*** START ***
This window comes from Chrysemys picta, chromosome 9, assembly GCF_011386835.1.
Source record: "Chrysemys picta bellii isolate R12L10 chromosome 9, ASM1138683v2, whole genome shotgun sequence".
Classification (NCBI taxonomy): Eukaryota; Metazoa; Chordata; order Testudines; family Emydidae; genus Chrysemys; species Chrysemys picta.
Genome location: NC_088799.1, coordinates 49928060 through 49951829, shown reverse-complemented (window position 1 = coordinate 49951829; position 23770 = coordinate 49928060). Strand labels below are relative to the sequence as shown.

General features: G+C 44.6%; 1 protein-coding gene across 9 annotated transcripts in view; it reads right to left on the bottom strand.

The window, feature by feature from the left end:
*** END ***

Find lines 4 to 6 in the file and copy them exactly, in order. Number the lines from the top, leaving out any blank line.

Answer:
Genome location: NC_088799.1, coordinates 49928060 through 49951829, shown reverse-complemented (window position 1 = coordinate 49951829; position 23770 = coordinate 49928060). Strand labels below are relative to the sequence as shown.

General features: G+C 44.6%; 1 protein-coding gene across 9 annotated transcripts in view; it reads right to left on the bottom strand.

The window, feature by feature from the left end: